Altitude Sickness

Potted phrases like "ethnic tensions" and "age-old religious differences" bear little relevance to the true causes of mountain conflicts.

Issue: Fall 2001

At the checkout counter of my grocer is an attractive magazine for
New Age shoppers entitled Shambhala Sun. This evocative name refers
to the mythical mountain realm of the Tibetan Buddhists, a hidden
place symbolizing purity, truth and wisdom. It is also what James
Hilton had in mind when he created the land of Shangri-La in his 1933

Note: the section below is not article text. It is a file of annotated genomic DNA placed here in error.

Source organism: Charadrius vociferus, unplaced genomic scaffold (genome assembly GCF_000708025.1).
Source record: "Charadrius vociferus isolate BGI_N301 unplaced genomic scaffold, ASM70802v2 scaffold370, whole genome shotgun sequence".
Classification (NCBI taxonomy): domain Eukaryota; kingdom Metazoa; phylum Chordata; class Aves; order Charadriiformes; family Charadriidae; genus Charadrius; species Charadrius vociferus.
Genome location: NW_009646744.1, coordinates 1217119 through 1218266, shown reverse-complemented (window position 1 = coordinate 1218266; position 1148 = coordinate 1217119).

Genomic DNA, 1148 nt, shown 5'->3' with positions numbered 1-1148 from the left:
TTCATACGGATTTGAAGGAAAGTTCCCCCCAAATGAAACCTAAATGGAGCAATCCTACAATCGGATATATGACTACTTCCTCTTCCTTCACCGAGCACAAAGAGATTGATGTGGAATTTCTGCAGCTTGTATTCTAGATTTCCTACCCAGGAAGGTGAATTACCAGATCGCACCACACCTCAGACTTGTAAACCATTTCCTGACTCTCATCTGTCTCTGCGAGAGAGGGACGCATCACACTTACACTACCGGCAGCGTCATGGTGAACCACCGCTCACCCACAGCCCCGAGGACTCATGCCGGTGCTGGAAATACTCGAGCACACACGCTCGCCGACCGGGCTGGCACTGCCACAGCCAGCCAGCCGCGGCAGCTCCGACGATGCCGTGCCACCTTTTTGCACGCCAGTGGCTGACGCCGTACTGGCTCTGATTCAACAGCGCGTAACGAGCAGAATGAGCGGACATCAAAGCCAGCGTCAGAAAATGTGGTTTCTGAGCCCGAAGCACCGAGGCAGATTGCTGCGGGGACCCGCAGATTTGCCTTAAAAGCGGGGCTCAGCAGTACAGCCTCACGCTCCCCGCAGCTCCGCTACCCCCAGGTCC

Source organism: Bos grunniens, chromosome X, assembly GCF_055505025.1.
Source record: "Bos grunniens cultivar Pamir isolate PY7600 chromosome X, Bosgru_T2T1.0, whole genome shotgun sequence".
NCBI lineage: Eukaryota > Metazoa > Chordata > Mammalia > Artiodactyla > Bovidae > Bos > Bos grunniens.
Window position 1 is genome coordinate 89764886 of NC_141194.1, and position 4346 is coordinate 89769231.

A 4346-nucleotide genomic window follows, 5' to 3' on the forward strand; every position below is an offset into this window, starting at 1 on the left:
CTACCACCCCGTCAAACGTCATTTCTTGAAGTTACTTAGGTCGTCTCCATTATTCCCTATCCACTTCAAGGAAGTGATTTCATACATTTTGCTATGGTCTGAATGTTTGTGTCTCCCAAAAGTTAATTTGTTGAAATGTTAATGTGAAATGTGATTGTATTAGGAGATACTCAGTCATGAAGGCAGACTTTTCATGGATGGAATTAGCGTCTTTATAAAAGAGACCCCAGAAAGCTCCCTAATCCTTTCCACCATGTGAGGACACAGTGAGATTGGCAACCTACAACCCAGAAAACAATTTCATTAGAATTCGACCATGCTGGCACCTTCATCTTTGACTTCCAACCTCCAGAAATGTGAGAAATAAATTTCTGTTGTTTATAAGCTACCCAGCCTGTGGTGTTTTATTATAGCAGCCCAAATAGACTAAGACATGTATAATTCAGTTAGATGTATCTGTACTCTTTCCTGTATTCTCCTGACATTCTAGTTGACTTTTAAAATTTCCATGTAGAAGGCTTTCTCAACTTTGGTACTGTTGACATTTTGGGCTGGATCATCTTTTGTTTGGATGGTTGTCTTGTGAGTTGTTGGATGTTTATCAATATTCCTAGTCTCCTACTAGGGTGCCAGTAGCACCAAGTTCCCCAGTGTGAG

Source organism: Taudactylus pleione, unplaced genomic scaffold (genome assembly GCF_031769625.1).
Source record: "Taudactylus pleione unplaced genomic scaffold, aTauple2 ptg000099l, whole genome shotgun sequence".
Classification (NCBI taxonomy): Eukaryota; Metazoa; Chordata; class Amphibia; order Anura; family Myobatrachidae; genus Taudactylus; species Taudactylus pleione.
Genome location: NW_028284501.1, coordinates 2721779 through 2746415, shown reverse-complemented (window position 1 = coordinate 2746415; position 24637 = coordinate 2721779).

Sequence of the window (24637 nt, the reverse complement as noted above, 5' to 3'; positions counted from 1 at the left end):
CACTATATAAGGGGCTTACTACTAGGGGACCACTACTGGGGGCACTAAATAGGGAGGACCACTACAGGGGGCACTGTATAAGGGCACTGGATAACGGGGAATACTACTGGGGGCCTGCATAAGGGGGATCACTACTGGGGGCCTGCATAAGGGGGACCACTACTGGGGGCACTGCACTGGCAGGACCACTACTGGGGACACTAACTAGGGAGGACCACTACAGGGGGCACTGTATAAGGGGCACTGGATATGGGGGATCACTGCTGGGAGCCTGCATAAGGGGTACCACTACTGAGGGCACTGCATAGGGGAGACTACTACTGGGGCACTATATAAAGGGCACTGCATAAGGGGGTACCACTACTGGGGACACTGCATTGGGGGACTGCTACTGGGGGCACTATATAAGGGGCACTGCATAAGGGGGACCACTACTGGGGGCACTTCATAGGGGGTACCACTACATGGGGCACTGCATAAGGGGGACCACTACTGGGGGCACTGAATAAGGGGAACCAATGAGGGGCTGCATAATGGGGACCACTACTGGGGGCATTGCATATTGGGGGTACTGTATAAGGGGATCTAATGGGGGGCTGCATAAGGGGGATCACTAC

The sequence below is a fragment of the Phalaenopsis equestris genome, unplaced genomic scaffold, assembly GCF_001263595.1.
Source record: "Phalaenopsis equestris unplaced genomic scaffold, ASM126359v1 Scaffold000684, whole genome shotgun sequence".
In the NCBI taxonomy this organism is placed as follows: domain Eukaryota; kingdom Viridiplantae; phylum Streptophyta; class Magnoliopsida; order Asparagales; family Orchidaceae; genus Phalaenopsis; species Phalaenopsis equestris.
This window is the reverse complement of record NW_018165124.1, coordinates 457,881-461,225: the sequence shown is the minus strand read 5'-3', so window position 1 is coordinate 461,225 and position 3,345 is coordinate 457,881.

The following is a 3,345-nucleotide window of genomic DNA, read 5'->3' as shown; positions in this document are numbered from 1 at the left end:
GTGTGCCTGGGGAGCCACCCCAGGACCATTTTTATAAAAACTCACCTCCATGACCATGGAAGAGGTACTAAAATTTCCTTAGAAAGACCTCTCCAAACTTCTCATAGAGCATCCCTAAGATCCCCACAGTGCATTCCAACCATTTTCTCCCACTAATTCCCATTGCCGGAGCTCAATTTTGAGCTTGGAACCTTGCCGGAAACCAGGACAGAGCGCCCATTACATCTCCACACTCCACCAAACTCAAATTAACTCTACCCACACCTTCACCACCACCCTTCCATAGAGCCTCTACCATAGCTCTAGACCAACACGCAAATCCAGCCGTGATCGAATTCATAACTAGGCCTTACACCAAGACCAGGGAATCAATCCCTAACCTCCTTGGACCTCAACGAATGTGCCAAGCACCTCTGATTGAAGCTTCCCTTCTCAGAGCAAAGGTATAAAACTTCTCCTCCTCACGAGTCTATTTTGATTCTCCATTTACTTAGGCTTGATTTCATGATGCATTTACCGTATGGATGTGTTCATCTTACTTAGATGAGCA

novel, Lost Horizons. As it happens, just last summer I was camping
on the Kazakstan-Russian border in the shadow of Beluka, a
16,600-foot peak that local people have long associated with
Shambhala. It is indeed an awesome sight, altogether worthy of the
symbolic role assigned to it by Buddhists and assorted mystics such
as Henry Wallace's friend, the Russian visionary painter Nikolai
Roerich. But the deep valleys of the Altai Mountain range that
surround Beluka are more notable for another characteristic: the
peoples who inhabit them are desperately poor and increasingly

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